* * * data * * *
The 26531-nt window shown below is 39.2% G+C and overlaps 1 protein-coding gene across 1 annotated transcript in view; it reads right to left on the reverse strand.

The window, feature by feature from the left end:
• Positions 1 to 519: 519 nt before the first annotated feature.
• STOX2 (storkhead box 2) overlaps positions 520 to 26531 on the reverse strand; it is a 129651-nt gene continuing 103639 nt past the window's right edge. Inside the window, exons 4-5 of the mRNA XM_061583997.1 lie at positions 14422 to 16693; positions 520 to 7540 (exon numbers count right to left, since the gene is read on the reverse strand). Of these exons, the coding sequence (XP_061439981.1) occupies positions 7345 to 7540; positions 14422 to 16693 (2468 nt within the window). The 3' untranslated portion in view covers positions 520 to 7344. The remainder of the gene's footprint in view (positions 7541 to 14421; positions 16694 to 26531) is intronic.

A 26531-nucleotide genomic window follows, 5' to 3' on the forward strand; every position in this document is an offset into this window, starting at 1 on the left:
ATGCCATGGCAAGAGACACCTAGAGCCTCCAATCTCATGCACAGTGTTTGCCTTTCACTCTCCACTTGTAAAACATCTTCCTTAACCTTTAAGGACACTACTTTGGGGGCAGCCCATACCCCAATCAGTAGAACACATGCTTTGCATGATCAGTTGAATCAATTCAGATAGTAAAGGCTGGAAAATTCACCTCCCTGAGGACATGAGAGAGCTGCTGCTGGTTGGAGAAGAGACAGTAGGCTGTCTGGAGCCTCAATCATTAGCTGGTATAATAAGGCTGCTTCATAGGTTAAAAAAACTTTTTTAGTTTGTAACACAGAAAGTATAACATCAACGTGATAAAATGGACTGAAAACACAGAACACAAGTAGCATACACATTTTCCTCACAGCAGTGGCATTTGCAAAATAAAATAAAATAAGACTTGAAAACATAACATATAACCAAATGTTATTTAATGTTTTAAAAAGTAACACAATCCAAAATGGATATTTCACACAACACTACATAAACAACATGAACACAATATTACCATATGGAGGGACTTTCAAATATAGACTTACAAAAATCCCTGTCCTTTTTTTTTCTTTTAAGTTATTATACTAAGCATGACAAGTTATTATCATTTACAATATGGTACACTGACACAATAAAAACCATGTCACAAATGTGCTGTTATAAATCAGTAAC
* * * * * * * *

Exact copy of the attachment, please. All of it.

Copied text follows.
The 26531-nt window shown below is 39.2% G+C and overlaps 1 protein-coding gene across 1 annotated transcript in view; it reads right to left on the reverse strand.

The window, feature by feature from the left end:
• Positions 1 to 519: 519 nt before the first annotated feature.
• STOX2 (storkhead box 2) overlaps positions 520 to 26531 on the reverse strand; it is a 129651-nt gene continuing 103639 nt past the window's right edge. Inside the window, exons 4-5 of the mRNA XM_061583997.1 lie at positions 14422 to 16693; positions 520 to 7540 (exon numbers count right to left, since the gene is read on the reverse strand). Of these exons, the coding sequence (XP_061439981.1) occupies positions 7345 to 7540; positions 14422 to 16693 (2468 nt within the window). The 3' untranslated portion in view covers positions 520 to 7344. The remainder of the gene's footprint in view (positions 7541 to 14421; positions 16694 to 26531) is intronic.

A 26531-nucleotide genomic window follows, 5' to 3' on the forward strand; every position in this document is an offset into this window, starting at 1 on the left:
ATGCCATGGCAAGAGACACCTAGAGCCTCCAATCTCATGCACAGTGTTTGCCTTTCACTCTCCACTTGTAAAACATCTTCCTTAACCTTTAAGGACACTACTTTGGGGGCAGCCCATACCCCAATCAGTAGAACACATGCTTTGCATGATCAGTTGAATCAATTCAGATAGTAAAGGCTGGAAAATTCACCTCCCTGAGGACATGAGAGAGCTGCTGCTGGTTGGAGAAGAGACAGTAGGCTGTCTGGAGCCTCAATCATTAGCTGGTATAATAAGGCTGCTTCATAGGTTAAAAAAACTTTTTTAGTTTGTAACACAGAAAGTATAACATCAACGTGATAAAATGGACTGAAAACACAGAACACAAGTAGCATACACATTTTCCTCACAGCAGTGGCATTTGCAAAATAAAATAAAATAAGACTTGAAAACATAACATATAACCAAATGTTATTTAATGTTTTAAAAAGTAACACAATCCAAAATGGATATTTCACACAACACTACATAAACAACATGAACACAATATTACCATATGGAGGGACTTTCAAATATAGACTTACAAAAATCCCTGTCCTTTTTTTTTCTTTTAAGTTATTATACTAAGCATGACAAGTTATTATCATTTACAATATGGTACACTGACACAATAAAAACCATGTCACAAATGTGCTGTTATAAATCAGTAAC